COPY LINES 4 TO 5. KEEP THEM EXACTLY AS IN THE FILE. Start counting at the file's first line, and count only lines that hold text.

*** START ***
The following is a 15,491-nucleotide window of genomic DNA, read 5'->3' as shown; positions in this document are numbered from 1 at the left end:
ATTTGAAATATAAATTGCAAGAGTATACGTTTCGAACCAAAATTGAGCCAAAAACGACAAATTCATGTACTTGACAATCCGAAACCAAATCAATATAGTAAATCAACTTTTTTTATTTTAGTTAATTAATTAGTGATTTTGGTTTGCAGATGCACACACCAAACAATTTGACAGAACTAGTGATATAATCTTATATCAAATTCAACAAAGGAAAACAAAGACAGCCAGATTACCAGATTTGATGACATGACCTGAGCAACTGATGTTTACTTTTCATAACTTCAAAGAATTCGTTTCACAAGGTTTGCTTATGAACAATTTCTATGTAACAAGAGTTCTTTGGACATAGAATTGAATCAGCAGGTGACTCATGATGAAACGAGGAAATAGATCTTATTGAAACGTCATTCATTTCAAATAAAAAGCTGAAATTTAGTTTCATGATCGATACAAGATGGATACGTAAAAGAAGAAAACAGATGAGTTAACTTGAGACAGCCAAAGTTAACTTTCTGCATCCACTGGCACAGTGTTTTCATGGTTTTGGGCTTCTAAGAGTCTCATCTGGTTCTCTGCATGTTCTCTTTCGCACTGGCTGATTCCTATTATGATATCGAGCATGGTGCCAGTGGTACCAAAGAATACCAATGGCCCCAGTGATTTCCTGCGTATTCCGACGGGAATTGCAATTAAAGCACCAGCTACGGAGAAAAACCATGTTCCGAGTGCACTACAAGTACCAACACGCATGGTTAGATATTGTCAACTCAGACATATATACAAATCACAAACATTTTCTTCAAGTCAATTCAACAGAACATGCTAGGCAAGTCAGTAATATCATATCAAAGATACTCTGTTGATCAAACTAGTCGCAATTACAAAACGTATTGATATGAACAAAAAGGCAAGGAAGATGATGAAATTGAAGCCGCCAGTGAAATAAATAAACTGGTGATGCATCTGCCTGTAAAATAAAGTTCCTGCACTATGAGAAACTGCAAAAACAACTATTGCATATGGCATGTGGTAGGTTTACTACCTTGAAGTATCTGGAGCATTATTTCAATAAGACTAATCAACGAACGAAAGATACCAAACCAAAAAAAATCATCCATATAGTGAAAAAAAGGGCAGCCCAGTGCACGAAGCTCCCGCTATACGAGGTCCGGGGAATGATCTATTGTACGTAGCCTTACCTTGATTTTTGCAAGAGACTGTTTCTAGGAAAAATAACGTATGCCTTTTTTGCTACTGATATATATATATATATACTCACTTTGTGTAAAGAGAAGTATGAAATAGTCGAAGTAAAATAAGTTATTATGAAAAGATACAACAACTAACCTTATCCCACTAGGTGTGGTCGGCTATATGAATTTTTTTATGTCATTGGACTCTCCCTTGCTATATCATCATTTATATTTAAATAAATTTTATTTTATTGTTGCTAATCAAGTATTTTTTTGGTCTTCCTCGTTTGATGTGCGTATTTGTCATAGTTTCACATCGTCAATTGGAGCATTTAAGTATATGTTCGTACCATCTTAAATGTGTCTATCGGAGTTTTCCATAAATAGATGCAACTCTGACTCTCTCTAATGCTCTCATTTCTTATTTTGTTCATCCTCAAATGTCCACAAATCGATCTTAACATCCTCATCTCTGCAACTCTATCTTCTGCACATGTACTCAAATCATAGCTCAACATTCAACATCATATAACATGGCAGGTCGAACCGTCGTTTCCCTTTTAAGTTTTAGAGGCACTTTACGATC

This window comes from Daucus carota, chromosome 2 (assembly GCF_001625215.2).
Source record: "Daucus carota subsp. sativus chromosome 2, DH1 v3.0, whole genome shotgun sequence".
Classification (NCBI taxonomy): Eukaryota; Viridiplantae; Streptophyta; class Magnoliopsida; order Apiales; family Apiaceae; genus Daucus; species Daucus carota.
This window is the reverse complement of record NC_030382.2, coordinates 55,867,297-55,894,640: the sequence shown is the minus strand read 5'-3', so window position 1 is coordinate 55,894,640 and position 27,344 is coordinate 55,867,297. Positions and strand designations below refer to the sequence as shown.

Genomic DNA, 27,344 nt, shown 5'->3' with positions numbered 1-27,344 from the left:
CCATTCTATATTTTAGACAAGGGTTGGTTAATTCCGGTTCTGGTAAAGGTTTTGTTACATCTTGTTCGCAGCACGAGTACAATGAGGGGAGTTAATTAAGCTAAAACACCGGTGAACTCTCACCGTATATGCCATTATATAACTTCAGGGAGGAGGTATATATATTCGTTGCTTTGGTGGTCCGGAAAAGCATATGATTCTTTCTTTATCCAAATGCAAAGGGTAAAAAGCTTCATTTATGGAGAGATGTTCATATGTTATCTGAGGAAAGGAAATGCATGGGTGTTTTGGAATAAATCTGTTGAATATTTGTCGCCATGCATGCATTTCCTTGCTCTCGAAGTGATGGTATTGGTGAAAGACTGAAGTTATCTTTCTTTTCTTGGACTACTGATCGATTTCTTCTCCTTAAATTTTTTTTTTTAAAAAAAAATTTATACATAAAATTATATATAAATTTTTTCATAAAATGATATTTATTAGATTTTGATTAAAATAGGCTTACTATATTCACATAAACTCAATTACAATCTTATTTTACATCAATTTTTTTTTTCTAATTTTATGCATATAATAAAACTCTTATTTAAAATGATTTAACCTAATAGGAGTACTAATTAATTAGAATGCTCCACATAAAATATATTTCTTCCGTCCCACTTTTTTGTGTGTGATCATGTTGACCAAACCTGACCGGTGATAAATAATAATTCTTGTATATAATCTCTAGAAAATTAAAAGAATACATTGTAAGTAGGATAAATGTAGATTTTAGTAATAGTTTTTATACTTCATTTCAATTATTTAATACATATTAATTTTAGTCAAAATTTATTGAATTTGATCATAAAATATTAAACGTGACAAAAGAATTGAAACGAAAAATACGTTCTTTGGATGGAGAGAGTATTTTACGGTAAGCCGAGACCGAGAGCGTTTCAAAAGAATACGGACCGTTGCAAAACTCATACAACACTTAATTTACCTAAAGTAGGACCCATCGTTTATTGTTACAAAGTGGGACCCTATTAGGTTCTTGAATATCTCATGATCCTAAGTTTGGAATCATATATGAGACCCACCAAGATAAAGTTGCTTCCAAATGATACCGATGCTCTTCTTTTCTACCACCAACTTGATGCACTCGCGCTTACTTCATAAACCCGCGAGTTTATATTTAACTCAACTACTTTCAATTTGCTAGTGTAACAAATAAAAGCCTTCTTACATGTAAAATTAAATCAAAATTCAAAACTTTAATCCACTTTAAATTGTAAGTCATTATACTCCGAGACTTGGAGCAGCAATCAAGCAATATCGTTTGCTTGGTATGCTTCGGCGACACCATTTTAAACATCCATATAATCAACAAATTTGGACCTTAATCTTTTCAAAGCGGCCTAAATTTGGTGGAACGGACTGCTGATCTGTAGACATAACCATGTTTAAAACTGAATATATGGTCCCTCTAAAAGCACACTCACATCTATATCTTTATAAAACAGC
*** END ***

Source record: "Daucus carota subsp. sativus chromosome 2, DH1 v3.0, whole genome shotgun sequence".
Classification (NCBI taxonomy): Eukaryota; Viridiplantae; Streptophyta; class Magnoliopsida; order Apiales; family Apiaceae; genus Daucus; species Daucus carota.